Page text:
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Joint Land Use Study meeting addresses NAS Meridian and community collaboration

NAS Meridian planes constantly take off and land at Joe Williams Naval Outlying Field, and today more than a dozen surrounding residents voiced their concerns.

“The main concerns are basically like the noise pollution, as low as they fly and the hours that they fly in. Also, the air pollution,” said Velina Vasquez, a Kemper County resident.

A meeting was held in Lauderdale and Kemper Counties to discuss the implementation of the Joint Land Use Study. The study is designed to explore how NAS Meridian and the community can work together to promote economic growth, while protecting public health, safety, and sustaining the navy base.

“There are things that the navy does in their mission that have affects and influences on the community. We’re trying to ascertain what those are and make sure the public is aware of it. There are things that the public has the potential to do that might impact the operations,” said Mike Harpla, the project manager of the study.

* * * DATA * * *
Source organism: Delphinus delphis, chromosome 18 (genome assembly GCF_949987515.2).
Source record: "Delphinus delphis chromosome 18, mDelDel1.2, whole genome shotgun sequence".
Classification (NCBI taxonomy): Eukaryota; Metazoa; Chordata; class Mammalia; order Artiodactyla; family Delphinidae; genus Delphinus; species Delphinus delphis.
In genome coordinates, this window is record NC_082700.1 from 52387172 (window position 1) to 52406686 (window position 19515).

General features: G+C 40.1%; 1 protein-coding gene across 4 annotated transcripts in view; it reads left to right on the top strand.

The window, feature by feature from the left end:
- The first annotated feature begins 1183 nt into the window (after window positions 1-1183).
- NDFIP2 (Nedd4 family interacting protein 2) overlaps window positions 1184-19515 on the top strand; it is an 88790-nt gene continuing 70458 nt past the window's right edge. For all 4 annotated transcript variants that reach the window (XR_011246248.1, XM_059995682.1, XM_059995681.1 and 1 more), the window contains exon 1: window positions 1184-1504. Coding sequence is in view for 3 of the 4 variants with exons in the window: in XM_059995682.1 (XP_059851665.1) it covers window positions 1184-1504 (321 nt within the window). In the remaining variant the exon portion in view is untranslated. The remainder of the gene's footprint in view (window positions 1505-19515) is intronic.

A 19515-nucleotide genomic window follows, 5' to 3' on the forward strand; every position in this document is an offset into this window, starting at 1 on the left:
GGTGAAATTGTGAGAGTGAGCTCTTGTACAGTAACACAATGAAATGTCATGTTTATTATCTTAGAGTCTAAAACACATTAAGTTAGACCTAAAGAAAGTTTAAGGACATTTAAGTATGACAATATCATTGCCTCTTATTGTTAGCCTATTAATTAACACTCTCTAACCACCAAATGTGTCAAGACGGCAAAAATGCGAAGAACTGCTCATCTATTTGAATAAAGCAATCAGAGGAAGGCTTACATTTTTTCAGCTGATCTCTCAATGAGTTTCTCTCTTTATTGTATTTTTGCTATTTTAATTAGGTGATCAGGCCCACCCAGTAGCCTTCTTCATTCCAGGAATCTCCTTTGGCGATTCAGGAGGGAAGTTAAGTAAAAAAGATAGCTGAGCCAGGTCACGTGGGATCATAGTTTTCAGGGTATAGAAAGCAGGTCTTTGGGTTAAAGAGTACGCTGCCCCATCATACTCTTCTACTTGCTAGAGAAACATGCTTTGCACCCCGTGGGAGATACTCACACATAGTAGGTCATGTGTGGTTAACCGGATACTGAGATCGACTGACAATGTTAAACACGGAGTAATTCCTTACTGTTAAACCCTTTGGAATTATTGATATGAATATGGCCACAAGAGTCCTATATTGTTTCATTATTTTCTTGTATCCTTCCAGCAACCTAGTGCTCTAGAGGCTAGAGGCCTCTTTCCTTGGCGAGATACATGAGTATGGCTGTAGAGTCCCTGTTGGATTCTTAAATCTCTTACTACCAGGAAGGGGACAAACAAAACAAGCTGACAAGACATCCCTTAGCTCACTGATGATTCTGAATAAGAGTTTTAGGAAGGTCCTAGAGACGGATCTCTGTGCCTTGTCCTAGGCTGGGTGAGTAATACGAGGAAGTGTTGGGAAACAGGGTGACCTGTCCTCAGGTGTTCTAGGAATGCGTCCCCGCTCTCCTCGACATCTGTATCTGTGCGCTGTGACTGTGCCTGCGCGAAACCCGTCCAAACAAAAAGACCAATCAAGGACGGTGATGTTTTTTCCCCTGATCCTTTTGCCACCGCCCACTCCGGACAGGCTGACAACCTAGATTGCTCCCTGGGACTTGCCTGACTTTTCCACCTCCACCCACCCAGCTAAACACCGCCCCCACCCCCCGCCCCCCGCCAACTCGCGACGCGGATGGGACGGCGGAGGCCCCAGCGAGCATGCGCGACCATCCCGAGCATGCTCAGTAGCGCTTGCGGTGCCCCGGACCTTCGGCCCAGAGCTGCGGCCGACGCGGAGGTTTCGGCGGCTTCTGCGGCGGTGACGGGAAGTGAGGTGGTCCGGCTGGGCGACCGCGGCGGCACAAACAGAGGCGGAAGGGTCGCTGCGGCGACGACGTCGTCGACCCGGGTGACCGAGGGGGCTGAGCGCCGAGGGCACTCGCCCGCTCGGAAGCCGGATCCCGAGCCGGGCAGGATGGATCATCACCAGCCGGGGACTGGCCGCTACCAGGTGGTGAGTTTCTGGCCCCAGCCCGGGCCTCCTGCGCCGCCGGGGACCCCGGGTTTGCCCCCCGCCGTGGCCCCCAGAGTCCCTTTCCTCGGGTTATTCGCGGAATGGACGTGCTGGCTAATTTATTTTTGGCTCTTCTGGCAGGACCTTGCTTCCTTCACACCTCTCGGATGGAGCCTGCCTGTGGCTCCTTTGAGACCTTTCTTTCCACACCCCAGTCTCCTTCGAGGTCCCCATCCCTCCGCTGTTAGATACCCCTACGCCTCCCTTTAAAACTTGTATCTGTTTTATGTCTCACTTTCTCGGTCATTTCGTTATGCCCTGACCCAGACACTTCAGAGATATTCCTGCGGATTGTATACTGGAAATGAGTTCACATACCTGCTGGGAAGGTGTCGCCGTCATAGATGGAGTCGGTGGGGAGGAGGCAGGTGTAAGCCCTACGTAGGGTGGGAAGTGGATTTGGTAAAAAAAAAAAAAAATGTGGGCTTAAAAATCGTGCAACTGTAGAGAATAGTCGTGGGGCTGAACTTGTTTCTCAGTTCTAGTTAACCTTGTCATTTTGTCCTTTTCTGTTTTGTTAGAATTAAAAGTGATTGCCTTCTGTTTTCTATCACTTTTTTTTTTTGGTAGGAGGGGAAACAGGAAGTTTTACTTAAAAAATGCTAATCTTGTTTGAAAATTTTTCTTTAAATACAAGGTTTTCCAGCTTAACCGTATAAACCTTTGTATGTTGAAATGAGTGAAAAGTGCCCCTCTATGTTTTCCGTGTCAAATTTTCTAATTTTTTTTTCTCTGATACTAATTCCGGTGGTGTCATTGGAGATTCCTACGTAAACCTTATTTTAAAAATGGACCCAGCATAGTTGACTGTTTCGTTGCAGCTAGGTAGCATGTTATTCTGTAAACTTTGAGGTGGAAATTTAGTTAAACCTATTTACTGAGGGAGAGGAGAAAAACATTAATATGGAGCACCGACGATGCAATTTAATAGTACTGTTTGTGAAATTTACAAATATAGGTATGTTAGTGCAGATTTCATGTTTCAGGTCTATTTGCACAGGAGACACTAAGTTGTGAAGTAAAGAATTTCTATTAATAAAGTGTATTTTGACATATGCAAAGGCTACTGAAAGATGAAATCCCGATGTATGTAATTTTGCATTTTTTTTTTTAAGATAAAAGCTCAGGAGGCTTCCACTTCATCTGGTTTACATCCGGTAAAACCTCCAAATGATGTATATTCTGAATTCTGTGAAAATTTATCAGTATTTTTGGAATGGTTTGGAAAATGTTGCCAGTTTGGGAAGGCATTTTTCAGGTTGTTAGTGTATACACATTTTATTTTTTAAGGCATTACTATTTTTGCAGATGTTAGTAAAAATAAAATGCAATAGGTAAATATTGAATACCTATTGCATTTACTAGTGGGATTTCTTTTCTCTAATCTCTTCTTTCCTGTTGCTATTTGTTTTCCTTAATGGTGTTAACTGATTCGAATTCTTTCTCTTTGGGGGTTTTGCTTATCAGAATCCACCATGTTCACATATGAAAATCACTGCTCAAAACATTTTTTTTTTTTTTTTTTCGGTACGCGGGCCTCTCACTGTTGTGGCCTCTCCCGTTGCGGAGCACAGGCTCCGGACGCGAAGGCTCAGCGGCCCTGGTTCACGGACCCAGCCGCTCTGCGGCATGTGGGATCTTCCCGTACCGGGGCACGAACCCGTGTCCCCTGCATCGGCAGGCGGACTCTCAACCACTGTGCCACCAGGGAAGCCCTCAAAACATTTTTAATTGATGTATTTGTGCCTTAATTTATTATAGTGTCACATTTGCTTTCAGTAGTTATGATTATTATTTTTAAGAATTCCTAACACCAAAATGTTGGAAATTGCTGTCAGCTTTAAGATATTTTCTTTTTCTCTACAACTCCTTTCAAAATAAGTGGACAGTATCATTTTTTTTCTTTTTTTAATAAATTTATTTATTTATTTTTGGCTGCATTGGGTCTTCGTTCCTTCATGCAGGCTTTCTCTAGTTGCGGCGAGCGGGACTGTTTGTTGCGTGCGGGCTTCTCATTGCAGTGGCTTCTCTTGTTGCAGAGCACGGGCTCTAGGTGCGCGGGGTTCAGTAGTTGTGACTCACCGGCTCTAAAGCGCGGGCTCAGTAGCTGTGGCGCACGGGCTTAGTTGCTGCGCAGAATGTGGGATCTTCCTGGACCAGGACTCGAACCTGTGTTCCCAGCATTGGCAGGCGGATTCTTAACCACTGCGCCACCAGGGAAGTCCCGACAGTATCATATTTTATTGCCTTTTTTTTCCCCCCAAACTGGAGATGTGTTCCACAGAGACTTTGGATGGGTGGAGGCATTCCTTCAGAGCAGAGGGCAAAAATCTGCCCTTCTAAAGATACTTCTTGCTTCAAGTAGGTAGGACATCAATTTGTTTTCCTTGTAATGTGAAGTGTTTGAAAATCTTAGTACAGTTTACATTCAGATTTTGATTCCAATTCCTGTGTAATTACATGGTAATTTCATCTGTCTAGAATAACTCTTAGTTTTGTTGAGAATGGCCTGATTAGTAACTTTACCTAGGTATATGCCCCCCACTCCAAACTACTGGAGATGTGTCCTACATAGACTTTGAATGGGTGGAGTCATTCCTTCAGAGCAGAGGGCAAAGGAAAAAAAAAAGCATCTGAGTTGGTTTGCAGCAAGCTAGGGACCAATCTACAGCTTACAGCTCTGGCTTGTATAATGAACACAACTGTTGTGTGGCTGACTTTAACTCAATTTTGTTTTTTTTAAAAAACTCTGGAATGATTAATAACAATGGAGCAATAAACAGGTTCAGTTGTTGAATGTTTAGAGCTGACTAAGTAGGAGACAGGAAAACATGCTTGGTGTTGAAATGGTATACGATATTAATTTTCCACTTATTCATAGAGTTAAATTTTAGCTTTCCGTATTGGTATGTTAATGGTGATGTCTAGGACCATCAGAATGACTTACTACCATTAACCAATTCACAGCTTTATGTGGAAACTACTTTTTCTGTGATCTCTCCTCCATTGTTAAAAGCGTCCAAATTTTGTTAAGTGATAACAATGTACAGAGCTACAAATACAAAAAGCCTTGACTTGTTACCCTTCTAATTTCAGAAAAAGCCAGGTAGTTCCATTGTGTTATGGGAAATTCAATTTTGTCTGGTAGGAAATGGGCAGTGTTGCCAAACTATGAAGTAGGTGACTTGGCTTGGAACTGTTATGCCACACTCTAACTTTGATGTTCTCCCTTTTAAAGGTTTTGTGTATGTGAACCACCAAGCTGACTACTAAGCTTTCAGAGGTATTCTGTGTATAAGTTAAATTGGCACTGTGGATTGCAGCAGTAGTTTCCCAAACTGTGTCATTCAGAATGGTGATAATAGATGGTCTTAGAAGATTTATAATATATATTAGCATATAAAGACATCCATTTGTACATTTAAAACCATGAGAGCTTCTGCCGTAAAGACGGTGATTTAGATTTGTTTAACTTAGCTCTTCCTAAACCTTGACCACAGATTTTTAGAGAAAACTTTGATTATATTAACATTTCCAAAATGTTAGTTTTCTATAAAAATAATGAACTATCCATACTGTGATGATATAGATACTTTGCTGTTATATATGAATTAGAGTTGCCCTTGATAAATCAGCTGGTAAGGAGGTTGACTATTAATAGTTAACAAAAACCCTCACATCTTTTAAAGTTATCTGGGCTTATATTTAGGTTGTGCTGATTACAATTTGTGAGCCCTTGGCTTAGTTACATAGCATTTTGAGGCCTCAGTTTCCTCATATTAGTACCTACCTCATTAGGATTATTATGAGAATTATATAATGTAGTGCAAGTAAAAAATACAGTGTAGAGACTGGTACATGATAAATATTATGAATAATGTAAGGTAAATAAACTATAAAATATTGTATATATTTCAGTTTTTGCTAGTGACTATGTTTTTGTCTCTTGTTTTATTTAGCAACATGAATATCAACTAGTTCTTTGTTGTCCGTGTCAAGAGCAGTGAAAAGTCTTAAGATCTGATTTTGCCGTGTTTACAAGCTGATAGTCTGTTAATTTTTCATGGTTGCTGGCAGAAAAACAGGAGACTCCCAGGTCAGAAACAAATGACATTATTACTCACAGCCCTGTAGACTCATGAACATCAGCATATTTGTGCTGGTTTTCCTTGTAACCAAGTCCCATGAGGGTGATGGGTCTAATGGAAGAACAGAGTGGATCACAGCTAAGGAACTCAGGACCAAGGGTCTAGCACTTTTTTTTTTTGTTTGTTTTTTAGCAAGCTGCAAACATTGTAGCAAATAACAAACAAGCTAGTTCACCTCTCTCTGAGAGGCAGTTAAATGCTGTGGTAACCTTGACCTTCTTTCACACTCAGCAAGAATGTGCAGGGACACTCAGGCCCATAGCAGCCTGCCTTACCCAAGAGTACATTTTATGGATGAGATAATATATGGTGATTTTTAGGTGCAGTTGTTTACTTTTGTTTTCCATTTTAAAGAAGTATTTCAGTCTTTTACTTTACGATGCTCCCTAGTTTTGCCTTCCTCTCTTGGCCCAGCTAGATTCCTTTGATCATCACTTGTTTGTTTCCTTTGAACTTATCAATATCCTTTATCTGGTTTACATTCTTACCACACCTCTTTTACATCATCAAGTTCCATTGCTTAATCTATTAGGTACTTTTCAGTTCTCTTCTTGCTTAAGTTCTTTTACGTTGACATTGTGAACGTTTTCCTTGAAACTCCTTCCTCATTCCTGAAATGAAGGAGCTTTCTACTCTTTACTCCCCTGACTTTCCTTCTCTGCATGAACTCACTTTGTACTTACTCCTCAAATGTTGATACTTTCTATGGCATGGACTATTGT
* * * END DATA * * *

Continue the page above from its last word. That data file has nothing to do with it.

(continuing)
Residents were asked to rate the importance of noise, safety, and flight obstructions. Many expressed their skepticism about the study.

“They talked about the safety of the community. With everything with ISIS and everything going on right now, there’s no telling, no guarantee that the government can even say that we would be safe,” said Vasquez.

Even though the study was met with some resistance, Harpla said the meeting was a start towards progress.

“We’re going to start taking the identified areas of concern and start doing the analysis. When we’re finished with that, we’re going to be coming back to the public again and tell them here’s what we found out. Then we’re going to ask them for their input on what they think from their perspective.”

To stay up-to-date on the NAS Meridian Joint Land Use Study, visit www.meridianjlus.com.


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